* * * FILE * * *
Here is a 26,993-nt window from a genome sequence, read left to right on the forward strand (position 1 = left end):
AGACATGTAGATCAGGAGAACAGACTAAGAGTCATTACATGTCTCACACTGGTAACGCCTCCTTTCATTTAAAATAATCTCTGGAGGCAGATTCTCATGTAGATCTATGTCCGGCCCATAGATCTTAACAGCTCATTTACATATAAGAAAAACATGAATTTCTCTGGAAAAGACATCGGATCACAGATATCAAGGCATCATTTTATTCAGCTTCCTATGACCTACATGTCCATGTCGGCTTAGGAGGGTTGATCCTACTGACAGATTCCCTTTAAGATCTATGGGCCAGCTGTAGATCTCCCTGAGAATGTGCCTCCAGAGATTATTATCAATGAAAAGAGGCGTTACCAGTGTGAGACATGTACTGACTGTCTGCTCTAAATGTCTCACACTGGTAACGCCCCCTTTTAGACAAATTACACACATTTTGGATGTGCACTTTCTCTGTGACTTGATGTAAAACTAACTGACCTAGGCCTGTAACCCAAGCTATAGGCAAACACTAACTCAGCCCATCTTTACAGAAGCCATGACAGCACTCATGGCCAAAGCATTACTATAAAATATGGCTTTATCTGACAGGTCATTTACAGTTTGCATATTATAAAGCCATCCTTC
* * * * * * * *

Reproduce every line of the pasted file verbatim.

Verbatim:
Here is a 26,993-nt window from a genome sequence, read left to right on the forward strand (position 1 = left end):
AGACATGTAGATCAGGAGAACAGACTAAGAGTCATTACATGTCTCACACTGGTAACGCCTCCTTTCATTTAAAATAATCTCTGGAGGCAGATTCTCATGTAGATCTATGTCCGGCCCATAGATCTTAACAGCTCATTTACATATAAGAAAAACATGAATTTCTCTGGAAAAGACATCGGATCACAGATATCAAGGCATCATTTTATTCAGCTTCCTATGACCTACATGTCCATGTCGGCTTAGGAGGGTTGATCCTACTGACAGATTCCCTTTAAGATCTATGGGCCAGCTGTAGATCTCCCTGAGAATGTGCCTCCAGAGATTATTATCAATGAAAAGAGGCGTTACCAGTGTGAGACATGTACTGACTGTCTGCTCTAAATGTCTCACACTGGTAACGCCCCCTTTTAGACAAATTACACACATTTTGGATGTGCACTTTCTCTGTGACTTGATGTAAAACTAACTGACCTAGGCCTGTAACCCAAGCTATAGGCAAACACTAACTCAGCCCATCTTTACAGAAGCCATGACAGCACTCATGGCCAAAGCATTACTATAAAATATGGCTTTATCTGACAGGTCATTTACAGTTTGCATATTATAAAGCCATCCTTC